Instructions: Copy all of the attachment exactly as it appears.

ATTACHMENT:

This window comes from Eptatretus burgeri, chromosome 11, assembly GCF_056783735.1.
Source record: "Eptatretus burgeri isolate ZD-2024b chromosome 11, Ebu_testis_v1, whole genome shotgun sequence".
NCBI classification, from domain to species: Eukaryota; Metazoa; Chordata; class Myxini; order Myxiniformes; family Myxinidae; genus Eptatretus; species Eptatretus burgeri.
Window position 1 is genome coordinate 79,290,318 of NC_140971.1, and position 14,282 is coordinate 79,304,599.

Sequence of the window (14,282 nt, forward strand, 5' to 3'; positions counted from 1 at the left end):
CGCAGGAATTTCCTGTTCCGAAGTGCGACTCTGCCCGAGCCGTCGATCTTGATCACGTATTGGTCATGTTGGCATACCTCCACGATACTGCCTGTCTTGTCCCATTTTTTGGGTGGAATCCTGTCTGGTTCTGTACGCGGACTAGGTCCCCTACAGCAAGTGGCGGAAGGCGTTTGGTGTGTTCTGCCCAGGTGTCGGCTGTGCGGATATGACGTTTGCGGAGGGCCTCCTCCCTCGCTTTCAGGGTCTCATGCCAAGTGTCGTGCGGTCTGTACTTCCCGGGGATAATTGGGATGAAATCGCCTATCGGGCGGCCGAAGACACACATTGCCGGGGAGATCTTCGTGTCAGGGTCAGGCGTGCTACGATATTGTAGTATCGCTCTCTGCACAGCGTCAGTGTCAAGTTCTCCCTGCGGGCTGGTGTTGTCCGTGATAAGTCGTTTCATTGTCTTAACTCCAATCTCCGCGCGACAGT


This window comes from Eptatretus burgeri, chromosome 11, assembly GCF_056783735.1.
Source record: "Eptatretus burgeri isolate ZD-2024b chromosome 11, Ebu_testis_v1, whole genome shotgun sequence".
NCBI classification, from domain to species: Eukaryota; Metazoa; Chordata; class Myxini; order Myxiniformes; family Myxinidae; genus Eptatretus; species Eptatretus burgeri.
Window position 1 is genome coordinate 79,290,318 of NC_140971.1, and position 14,282 is coordinate 79,304,599.

Sequence of the window (14,282 nt, forward strand, 5' to 3'; positions counted from 1 at the left end):
CGCAGGAATTTCCTGTTCCGAAGTGCGACTCTGCCCGAGCCGTCGATCTTGATCACGTATTGGTCATGTTGGCATACCTCCACGATACTGCCTGTCTTGTCCCATTTTTTGGGTGGAATCCTGTCTGGTTCTGTACGCGGACTAGGTCCCCTACAGCAAGTGGCGGAAGGCGTTTGGTGTGTTCTGCCCAGGTGTCGGCTGTGCGGATATGACGTTTGCGGAGGGCCTCCTCCCTCGCTTTCAGGGTCTCATGCCAAGTGTCGTGCGGTCTGTACTTCCCGGGGATAATTGGGATGAAATCGCCTATCGGGCGGCCGAAGACACACATTGCCGGGGAGATCTTCGTGTCAGGGTCAGGCGTGCTACGATATTGTAGTATCGCTCTCTGCACAGCGTCAGTGTCAAGTTCTCCCTGCGGGCTGGTGTTGTCCGTGATAAGTCGTTTCATTGTCTTAACTCCAATCTCCGCGCGACAGT